Haze: These days, the lines are often blurred between producer, mixer, and performer. Each project requires me to tailor my overall approach to the artist’s needs. As a producer and mixer, I hope I am able to amplify what’s great about the artist and song. I am very hands on, often rewriting parts, programming, sound design, and mixing.
Working on projects with great producers (Sylvia Massy, Bill Kennedy, Chris Vrenna, Sean Beavan) taught me how push and pull the artist to make the most impactful music. For me, it’s all about using the studio as an instrument and being ultra creative.

As a producer, you’ve worked in various styles – rock, industrial, jazz, reggae, etc. In terms of production and the demands of what each style of music requires, what sort of difficulties or challenges do you encounter when moving across different genres?

Haze: The biggest challenge moving between genres of music is convincing the artist to trust my ability to serve the music regardless of style. It’s really about listening to the artist’s vision and getting to know them; in some cases, I will ask them to play a reference so I can hear something the way they hear it.

In that capacity, you got to work with Chuck Mosley. What was it like to work with him given his long and storied musical history? Are there any particularly fond memories you have of him during this time that you’d like to share?

Haze: Yes, when Chuck flew out to my studio to track vocals. My buddy Lex from Econoline Crush/KingDoom happened to be visiting from Canada, so after each session, Lex and I would take Chuck to our favorite bar and watch him do karaoke! The three of us had a great time. I remember letting Chuck drive my car and all of us getting lost. Chuck felt comfortable working with me, and that lead to working with him on his upcoming solo album along with Matt Wallace (Faith No More, Maroon 5).

You’ve also done remixes for PIG and Tweaker. What are your thoughts on the way industrial/rock has developed over the years?

Haze: Technology has changed to the point where everybody can make music or do a remix. While I encourage creativity, putting distortion on a loop doesn’t make it industrial. 3TEETH is shaking things up a bit!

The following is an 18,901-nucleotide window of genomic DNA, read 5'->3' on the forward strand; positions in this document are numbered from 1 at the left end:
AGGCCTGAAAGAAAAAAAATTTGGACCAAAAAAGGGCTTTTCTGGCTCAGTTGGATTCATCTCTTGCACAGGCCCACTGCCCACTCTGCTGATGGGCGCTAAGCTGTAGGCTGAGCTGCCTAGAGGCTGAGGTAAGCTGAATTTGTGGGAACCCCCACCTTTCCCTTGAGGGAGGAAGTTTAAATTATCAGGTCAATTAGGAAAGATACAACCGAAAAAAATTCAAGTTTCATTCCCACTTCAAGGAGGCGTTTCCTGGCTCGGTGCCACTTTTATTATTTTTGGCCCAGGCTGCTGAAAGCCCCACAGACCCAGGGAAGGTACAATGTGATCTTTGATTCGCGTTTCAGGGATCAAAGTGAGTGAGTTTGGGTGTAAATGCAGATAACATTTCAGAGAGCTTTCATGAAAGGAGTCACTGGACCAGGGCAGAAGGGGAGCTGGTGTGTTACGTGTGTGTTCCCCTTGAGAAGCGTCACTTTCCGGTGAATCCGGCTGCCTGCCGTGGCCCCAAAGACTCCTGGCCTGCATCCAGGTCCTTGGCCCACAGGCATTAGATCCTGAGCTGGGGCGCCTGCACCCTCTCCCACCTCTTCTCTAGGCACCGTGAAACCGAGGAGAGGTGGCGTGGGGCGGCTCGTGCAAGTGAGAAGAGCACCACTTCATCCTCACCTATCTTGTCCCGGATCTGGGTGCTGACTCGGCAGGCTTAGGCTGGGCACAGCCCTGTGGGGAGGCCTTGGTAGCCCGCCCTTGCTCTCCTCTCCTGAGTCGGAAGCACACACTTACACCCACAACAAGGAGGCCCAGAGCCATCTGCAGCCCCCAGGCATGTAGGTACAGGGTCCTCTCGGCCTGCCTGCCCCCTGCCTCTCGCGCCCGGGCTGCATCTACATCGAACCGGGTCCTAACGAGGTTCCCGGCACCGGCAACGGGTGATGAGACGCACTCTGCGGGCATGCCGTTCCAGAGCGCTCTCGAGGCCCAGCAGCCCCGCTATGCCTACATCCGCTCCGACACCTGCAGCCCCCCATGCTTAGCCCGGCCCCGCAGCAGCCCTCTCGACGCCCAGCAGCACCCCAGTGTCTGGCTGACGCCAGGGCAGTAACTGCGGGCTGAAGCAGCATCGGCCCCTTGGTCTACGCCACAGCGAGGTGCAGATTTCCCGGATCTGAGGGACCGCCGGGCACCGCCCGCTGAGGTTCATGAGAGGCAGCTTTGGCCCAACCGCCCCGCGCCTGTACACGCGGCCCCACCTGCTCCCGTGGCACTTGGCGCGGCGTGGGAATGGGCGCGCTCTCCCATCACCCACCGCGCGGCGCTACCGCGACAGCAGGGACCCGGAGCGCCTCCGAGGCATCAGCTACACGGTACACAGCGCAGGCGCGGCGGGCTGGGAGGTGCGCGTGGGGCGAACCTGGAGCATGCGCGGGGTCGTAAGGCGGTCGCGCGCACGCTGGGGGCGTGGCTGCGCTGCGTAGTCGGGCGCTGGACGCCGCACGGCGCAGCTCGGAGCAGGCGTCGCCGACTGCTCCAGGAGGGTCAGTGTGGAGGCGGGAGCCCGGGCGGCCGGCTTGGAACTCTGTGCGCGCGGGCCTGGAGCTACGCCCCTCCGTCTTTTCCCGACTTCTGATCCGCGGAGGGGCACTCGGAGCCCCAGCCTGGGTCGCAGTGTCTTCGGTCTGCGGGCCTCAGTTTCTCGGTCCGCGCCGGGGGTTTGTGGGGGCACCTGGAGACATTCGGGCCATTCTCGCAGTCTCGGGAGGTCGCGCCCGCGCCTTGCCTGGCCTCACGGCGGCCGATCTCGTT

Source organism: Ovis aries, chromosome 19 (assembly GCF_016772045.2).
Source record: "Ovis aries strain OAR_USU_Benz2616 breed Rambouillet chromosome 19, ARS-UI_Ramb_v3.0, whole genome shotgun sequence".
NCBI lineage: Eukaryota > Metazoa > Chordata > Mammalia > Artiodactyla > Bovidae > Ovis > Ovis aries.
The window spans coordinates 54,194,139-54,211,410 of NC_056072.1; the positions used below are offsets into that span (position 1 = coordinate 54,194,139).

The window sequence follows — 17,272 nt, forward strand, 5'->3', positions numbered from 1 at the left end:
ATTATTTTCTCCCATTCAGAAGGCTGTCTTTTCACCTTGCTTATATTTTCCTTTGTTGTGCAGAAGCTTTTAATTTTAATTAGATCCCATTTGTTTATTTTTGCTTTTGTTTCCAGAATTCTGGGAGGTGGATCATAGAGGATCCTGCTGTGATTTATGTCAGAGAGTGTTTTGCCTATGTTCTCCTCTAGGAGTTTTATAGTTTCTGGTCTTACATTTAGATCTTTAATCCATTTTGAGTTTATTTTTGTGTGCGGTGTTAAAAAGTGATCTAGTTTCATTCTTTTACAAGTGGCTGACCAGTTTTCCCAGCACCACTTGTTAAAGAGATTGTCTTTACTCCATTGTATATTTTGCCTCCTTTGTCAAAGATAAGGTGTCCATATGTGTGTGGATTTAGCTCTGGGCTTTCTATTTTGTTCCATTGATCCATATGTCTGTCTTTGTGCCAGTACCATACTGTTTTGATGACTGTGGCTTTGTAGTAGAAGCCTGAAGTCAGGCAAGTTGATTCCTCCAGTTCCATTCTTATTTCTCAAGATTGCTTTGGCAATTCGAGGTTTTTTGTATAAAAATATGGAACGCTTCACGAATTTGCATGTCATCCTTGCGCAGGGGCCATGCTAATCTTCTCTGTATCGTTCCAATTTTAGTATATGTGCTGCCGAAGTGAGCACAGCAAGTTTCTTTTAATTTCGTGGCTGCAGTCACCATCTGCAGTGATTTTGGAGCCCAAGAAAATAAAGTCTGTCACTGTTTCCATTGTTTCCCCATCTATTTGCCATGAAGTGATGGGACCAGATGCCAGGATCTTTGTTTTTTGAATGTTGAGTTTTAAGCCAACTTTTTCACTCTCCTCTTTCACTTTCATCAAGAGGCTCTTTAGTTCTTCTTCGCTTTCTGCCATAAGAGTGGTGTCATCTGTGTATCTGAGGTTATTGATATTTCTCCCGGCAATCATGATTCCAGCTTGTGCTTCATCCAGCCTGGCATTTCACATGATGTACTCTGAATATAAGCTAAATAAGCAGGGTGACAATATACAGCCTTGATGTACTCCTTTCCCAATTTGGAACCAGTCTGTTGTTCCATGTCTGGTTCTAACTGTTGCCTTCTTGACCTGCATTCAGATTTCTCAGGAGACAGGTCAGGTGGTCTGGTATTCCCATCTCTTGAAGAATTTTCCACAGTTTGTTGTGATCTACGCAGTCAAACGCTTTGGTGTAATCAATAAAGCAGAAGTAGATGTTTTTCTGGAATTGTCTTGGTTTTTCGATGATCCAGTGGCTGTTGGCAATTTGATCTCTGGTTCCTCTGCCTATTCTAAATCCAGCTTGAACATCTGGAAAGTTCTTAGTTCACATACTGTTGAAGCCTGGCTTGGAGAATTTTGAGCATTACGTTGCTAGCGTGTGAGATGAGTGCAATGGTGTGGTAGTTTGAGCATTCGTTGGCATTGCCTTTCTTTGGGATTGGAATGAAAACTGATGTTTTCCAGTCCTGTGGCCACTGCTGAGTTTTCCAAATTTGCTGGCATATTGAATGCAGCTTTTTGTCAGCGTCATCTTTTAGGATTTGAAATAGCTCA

I admit to being stuck in 1994 with the gear I own and the way I approach remixes/programming. Early on, I had to force myself to not worry about what people thought of my remixes and just follow my gut. I am still surprised when people enjoy my work.

It seems like many of the current alternative rock and metal bands are utilizing methods that industrial first cultivated, and they are now part of the standard; what are your thoughts on this?

Haze: I love to see bands pushing themselves out of traditional formats and (hopefully) create something fresh.

What sorts of developments in technology would you like to see?

Haze: This may be happening, but I would love to see a dedicated OS for audio that was supported by DAW manufacturers. A major leap would be a DAW that responded to brain function – my brain is three steps ahead of my body when editing and creating.

So, which do you prefer? Working in the studio or performing live? Of course, each have their benefits and are completely different worlds in many respects, but which would you say is your preferred realm?

Haze: I am a studio person, but would love to tour three-to-four months out of the year. Being in the studio and the process of making albums is all I wanted to do from an early age; I love the process and pushing myself. I am self-taught, so I have always had to stay curious to keep learning.

What can you tell us about your current projects?

Haze: I am currently involved in several projects – The Banishment with George Lynch (Dokken, Lynch Mob, KXM) and Tommy Victor (PRONG, MINISTRY). It’s a gritty rock/industrial ‘strange project.’ Also, I’m writing with DieTrich Thrall (Lords of Acid, Doyle) and mixing songs for Chuck Mosley’s solo album.

 

Joe Haze
Website, Facebook, Twitter, YouTube
Primitive Race
Website, Facebook, Twitter, SoundCloud, YouTube
Lords of Acid
Website, Facebook, Twitter, SoundCloud, Bandcamp, YouTube